Expect insurance chaos if hurricane hits hard
Mike Thomas COMMENTARY
10:01 p.m. EDT, April 10, 2010
The water is warm, the upper atmosphere is calming, and so the hurricanes are predicted to howl this season.
If we get hit hard, this is what will happen: A number of small, startup insurance companies that now dominate Florida’s market will fail. The state-owned Citizens Property Insurance company and state-owned hurricane catastrophe fund will go bankrupt.
You may or may not get enough money to fix your damaged house in what may or may not be a reasonable amount of time.
Confronted with massive damages and no money, Florida will go running to the bond market. The fiscal watchdog group, Florida TaxWatch, says paying off all the debt would cost about $4billion a year for the next 30years. The money will come from huge tax assessments on insurance policies — primarily home and auto.
Each insured household will have to cough up about $700 per year. The economic drain will cost the state about 70,000 jobs. But this is a very conservative calculation.
For example, it factors in a 4percent interest rate on the money Florida borrows. There is no way a bankrupt state will get that rate. Florida will be the new Greece.
The figures also do not include the losses we would be obligated to cover for customers of all the small insurers that go bankrupt. TaxWatch could not calculate the amount because it doesn’t know how many will fail. Neither does the Office of Insurance Regulation even though it, well, regulates them.
The Sarasota Herald Tribune is doing an excellent series on this mess. Last month, a story noted: “In simplest terms, the average Floridian with a $350,000 house is insured by a company with less than $750 in hand to pay for that home.”
The insurers do this by leveraging themselves to the gills. If you’re a student of the recent financial collapse, that should sound familiar.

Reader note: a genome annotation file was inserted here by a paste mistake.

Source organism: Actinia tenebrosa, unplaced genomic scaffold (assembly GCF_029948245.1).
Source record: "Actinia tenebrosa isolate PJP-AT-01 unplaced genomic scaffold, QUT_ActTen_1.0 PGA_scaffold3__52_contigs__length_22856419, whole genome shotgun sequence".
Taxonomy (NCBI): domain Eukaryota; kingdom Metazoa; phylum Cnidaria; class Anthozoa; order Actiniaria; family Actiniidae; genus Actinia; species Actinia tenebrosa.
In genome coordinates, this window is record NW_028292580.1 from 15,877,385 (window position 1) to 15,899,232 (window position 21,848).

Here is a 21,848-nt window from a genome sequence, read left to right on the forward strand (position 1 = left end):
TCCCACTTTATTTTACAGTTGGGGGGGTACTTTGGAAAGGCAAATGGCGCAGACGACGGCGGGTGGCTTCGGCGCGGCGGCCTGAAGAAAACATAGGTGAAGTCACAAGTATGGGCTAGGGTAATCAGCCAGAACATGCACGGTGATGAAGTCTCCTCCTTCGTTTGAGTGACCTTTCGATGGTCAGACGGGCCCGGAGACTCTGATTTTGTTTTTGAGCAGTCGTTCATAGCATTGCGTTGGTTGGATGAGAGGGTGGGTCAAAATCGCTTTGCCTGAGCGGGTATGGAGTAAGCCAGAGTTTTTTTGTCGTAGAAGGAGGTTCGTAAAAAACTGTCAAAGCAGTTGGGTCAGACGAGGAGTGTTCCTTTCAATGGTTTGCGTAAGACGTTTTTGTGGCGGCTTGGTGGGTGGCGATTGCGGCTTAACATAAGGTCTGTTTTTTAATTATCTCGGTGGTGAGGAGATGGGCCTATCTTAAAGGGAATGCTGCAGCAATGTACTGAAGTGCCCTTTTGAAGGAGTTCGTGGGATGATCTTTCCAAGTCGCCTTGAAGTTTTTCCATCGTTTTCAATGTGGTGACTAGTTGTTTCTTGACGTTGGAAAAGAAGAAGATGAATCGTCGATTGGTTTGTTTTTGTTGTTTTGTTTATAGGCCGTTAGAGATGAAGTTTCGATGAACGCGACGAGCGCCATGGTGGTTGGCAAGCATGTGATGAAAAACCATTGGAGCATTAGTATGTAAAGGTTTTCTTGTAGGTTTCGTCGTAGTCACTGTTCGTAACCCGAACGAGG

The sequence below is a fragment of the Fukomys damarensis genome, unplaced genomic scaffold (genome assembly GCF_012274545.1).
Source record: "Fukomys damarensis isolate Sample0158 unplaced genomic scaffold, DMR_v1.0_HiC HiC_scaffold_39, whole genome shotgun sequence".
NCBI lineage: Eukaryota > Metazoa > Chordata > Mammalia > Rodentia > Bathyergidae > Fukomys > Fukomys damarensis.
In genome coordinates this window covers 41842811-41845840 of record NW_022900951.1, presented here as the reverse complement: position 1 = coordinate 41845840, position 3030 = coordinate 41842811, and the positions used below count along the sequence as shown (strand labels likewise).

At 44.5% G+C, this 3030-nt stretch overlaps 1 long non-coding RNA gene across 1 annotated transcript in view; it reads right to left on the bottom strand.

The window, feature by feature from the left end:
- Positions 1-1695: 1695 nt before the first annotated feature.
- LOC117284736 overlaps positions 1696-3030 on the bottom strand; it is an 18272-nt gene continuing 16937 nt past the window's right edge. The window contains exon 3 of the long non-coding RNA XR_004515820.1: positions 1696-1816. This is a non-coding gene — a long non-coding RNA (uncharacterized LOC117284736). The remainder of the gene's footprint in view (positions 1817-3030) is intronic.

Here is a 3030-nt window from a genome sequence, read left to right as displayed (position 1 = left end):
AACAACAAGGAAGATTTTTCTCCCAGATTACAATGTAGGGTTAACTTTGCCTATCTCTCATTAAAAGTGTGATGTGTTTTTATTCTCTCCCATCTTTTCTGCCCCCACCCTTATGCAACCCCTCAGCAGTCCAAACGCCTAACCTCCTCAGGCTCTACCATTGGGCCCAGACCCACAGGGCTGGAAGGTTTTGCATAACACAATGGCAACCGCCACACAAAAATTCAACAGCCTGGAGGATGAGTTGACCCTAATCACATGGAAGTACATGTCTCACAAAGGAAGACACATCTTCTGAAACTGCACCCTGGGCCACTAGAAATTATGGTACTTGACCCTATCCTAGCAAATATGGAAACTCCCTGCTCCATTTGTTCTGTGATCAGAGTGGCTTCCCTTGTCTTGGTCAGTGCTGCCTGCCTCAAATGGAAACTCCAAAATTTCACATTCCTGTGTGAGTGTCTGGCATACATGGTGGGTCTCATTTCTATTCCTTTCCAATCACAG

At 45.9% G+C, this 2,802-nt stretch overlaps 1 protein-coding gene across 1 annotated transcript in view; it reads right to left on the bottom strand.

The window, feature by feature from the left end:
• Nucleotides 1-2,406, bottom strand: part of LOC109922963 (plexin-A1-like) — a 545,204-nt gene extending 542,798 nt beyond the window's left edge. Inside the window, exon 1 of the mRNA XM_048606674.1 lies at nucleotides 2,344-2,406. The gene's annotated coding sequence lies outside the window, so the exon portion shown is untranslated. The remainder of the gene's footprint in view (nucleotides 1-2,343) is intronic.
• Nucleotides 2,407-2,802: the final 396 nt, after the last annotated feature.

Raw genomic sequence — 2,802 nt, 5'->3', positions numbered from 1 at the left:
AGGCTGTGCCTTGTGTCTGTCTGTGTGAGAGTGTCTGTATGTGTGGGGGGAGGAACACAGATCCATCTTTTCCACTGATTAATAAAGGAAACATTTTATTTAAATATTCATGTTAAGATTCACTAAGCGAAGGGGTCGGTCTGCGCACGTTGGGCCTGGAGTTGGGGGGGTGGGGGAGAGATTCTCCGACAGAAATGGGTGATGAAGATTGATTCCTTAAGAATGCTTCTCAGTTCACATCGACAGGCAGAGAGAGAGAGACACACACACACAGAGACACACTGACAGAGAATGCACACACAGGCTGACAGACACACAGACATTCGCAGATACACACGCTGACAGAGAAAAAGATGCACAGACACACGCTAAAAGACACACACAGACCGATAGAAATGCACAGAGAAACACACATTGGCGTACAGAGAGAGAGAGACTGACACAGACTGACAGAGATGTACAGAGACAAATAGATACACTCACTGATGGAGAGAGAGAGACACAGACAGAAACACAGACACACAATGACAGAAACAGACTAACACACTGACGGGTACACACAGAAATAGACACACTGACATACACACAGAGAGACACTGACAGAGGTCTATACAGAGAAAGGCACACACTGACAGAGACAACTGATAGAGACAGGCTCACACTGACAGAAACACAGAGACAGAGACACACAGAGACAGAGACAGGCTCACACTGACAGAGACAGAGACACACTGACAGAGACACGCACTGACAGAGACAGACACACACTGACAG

The small insurers take money from policyholders and use it to buy “reinsurance” to cover storm damages. They buy it from the state’s hurricane catastrophe fund — which has about $5billion in reserves to cover up to $26billion in risk — and from private reinsurance carriers. Many of them are located offshore.
Last year, some small insurers were so broke they couldn’t pay their reinsurance premiums.
Of 70 Florida-based insurers, 50 lost money last year. Several have failed despite the fact we haven’t had any hurricanes. They can’t even pay garden-variety claims. Can you imagine how fast this house of cards collapses when a big storm hits?
And then when another storm hits after that?
Charlie Crist created this mess. He calls selling worthless insurance policies insurance reform. Bashing insurance companies as evil and suppressing their rates is part of a political strategy to win elections.
He had help. Republican legislators, including former House Speaker Marco Rubio, approved much of this. Consumer groups and editorial boards cheered. Stick it to the man.
Insurance Commissioner Kevin McCarty turned the Office of Insurance Regulation into a political action committee for Charlie.
Various bills in the Legislature would start fixing this mess. One would help keep well-funded insurers such as State Farm in the state by allowing them to charge unregulated rates, giving customers the option of paying to keep them or opting for a small, cheap carrier regulated by Charlie and Kevin.
Crist says he will veto it. Far behind Rubio in the Senate race, he is breaking out oldie-goldie populism to catch up.
He will force legitimate insurers out of the state, and force you to sign up with a carrier that he can’t guarantee will pay your claims.
And Charlie wants to take this kind of common-sense conservatism to Washington.
Mike Thomas can be reached at 407-420-5525 or email@example.com.